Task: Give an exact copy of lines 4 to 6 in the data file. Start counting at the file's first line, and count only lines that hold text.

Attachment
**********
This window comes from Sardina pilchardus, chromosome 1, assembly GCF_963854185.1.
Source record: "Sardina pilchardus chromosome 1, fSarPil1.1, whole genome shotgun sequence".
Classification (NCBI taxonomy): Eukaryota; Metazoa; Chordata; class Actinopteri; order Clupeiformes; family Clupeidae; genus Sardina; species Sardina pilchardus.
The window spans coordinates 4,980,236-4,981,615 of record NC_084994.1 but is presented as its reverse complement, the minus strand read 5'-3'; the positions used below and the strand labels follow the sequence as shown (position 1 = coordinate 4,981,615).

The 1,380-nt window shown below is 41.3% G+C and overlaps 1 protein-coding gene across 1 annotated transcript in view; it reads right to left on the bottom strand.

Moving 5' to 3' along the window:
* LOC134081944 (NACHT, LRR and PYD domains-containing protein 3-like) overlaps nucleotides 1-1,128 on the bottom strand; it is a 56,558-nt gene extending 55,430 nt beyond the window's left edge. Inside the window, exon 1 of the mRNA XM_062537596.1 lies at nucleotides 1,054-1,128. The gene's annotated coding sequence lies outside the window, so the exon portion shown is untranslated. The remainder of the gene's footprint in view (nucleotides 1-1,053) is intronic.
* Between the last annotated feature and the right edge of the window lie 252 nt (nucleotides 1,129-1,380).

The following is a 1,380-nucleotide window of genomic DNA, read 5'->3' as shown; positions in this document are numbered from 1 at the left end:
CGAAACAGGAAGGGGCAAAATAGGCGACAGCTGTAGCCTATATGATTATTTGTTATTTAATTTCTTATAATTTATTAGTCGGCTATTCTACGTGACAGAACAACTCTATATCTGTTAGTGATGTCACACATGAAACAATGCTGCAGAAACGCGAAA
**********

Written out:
The window spans coordinates 4,980,236-4,981,615 of record NC_084994.1 but is presented as its reverse complement, the minus strand read 5'-3'; the positions used below and the strand labels follow the sequence as shown (position 1 = coordinate 4,981,615).

The 1,380-nt window shown below is 41.3% G+C and overlaps 1 protein-coding gene across 1 annotated transcript in view; it reads right to left on the bottom strand.

Moving 5' to 3' along the window: